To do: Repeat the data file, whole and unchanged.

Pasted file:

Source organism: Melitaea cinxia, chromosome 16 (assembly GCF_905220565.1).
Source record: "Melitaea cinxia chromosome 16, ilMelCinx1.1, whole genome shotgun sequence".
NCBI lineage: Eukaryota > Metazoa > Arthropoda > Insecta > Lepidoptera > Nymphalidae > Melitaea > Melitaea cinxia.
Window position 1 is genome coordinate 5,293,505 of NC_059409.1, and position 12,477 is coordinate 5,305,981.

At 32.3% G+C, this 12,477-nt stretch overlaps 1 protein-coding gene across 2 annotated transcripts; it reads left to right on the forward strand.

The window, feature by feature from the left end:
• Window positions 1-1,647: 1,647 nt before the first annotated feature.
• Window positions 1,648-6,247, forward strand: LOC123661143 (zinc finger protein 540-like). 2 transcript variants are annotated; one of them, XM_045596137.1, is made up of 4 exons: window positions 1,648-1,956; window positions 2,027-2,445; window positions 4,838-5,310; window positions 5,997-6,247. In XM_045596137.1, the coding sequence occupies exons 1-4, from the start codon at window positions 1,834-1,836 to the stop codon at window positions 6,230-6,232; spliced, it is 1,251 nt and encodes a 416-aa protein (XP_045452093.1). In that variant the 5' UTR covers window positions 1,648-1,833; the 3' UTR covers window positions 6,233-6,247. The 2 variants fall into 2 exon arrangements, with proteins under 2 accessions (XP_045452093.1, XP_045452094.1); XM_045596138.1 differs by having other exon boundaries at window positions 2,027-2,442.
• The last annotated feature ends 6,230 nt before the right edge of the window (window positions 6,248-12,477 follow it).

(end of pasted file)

Source organism: Melitaea cinxia, chromosome 16 (assembly GCF_905220565.1).
Source record: "Melitaea cinxia chromosome 16, ilMelCinx1.1, whole genome shotgun sequence".
NCBI lineage: Eukaryota > Metazoa > Arthropoda > Insecta > Lepidoptera > Nymphalidae > Melitaea > Melitaea cinxia.
Window position 1 is genome coordinate 5,293,505 of NC_059409.1, and position 12,477 is coordinate 5,305,981.

At 32.3% G+C, this 12,477-nt stretch overlaps 1 protein-coding gene across 2 annotated transcripts; it reads left to right on the forward strand.

The window, feature by feature from the left end:
• Window positions 1-1,647: 1,647 nt before the first annotated feature.
• Window positions 1,648-6,247, forward strand: LOC123661143 (zinc finger protein 540-like). 2 transcript variants are annotated; one of them, XM_045596137.1, is made up of 4 exons: window positions 1,648-1,956; window positions 2,027-2,445; window positions 4,838-5,310; window positions 5,997-6,247. In XM_045596137.1, the coding sequence occupies exons 1-4, from the start codon at window positions 1,834-1,836 to the stop codon at window positions 6,230-6,232; spliced, it is 1,251 nt and encodes a 416-aa protein (XP_045452093.1). In that variant the 5' UTR covers window positions 1,648-1,833; the 3' UTR covers window positions 6,233-6,247. The 2 variants fall into 2 exon arrangements, with proteins under 2 accessions (XP_045452093.1, XP_045452094.1); XM_045596138.1 differs by having other exon boundaries at window positions 2,027-2,442.
• The last annotated feature ends 6,230 nt before the right edge of the window (window positions 6,248-12,477 follow it).